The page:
The answer is that despite all of our military and technological superiority, we see ourselves as cops and not soldiers.  You see, at a certain point after WWII, the west decided that all types of belligerence and warfare are crimes... so anyone who wages war is, by defnition, a criminal.  That mindset makes anyone who faces off against a belligerent, a cop.

That's all fine and good, except that at home, a Law Enforcement Officer can engage an armed criminal comfortable and secure in the full support and backing of an organized society.  The LEOs job is not to punish or win... but rather simply to take the suspect into custody so that the criminal justice system can do its job and either punish or acquit the perp.

On the other hand, soldiers sent to fight in Iraq, Afghanistan, Gaza, Syria, Lebanon, Yemen or Somalia is far removed from society.  They are out in the 'wild west';far from the rule of law.  

Which is not to say that they should abandon human decency and descend into unrestrained savagery.  After all, Butch didn't.  

But they certainly should abandon any illusions that the perp in their gun-sights will stop when they threaten to shoot, or that somewhere there awaits a court or detention facility capable of passing a meaningful judgement and meting out a suitable punishment.

Which brings us back to the struggle between order and chaos beyond the rule of law.

If we are ever going to have a chance of re-imposing order in the parts of the world where chaos currently reigns, we have to somehow formulate a doctrine that will recognize the special nature of conflicts with groups that offer no quarter, and respect no rules of war.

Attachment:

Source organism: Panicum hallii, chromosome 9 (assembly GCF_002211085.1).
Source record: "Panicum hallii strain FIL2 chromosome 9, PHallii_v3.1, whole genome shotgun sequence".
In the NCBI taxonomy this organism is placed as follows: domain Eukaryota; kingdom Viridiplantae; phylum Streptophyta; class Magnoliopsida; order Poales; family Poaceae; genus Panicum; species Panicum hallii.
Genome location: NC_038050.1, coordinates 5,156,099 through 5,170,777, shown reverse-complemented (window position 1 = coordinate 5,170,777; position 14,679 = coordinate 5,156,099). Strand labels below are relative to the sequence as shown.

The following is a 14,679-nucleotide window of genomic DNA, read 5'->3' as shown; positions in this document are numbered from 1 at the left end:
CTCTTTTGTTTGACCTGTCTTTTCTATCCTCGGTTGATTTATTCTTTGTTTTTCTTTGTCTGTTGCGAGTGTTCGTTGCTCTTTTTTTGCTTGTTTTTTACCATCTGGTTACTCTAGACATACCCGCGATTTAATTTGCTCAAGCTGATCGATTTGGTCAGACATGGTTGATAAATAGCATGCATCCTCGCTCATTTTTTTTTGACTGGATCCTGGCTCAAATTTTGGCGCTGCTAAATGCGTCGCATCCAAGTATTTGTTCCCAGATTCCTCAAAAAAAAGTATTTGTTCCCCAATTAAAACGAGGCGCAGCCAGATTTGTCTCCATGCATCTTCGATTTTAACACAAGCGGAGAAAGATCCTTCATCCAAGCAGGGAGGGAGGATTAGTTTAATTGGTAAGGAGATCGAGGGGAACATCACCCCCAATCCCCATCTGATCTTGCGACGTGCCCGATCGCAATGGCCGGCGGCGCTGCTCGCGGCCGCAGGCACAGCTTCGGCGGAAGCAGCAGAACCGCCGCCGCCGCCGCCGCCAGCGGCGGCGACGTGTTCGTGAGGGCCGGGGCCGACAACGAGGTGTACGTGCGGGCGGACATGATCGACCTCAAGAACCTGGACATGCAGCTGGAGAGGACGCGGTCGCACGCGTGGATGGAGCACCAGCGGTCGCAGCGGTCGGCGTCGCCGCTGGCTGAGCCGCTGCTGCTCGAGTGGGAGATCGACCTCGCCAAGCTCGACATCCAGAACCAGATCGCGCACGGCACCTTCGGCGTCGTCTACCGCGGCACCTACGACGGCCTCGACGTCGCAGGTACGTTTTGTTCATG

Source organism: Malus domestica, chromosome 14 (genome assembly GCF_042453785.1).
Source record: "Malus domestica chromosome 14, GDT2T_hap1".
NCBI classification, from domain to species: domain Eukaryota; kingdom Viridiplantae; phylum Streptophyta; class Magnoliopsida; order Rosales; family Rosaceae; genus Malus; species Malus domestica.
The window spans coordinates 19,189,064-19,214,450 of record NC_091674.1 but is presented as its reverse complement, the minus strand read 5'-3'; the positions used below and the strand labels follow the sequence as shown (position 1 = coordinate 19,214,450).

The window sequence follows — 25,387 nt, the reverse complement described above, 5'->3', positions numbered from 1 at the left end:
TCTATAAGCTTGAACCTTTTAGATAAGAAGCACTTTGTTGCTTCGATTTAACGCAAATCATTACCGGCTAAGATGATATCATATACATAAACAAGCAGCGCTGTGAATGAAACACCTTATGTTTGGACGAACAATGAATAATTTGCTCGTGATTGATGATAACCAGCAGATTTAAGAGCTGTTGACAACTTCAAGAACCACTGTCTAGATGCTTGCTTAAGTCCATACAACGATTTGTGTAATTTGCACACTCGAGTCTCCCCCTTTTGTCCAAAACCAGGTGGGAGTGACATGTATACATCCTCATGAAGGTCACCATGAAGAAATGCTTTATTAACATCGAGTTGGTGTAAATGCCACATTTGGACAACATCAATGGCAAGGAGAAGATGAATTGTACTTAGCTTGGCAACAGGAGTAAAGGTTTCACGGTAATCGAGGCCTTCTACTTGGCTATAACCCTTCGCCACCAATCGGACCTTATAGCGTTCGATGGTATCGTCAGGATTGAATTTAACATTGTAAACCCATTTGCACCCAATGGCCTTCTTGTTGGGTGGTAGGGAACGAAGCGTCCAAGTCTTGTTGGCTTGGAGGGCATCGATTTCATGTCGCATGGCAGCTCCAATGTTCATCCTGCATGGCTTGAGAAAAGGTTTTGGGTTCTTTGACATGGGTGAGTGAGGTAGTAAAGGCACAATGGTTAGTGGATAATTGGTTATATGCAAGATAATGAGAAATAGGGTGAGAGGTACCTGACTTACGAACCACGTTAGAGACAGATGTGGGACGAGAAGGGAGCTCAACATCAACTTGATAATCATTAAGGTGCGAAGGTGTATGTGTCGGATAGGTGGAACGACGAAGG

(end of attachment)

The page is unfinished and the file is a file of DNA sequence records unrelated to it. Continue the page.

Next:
The commanders in the field need to be given orders to strive to impose order (like Butch), while being released from obvious impediments to victory (not to mention, survival).

The civilized part of the world has been repeatedly attacked and forced to give up control of how and where to make a stand.  It seems only reasonable that once our enemies refuse our generous offers to establish and adhere to rules, that we at least understand that this refusal is tantamount to saying "Rules?  In a knife fight?  No rules!!!".  

Far from hindering us, this should remove the shackles that have kept us from winning!

One day the world will have to wake up and realize that we must come up with a creative solution to what is certainly a zero-sum game.  There's no such thing as win-win, anymore.  

In a knife fight, there can only be one person left standing. Once we understand that, all that remains is for someone to yell 'One, two, three, GO!'.  And maybe... just maybe... we'll be able to kick our enemies in the balls until they come to their senses, instead of having to kill them all.

Posted by David Bogner on December 1, 2014 | Permalink | Comments (3) | TrackBack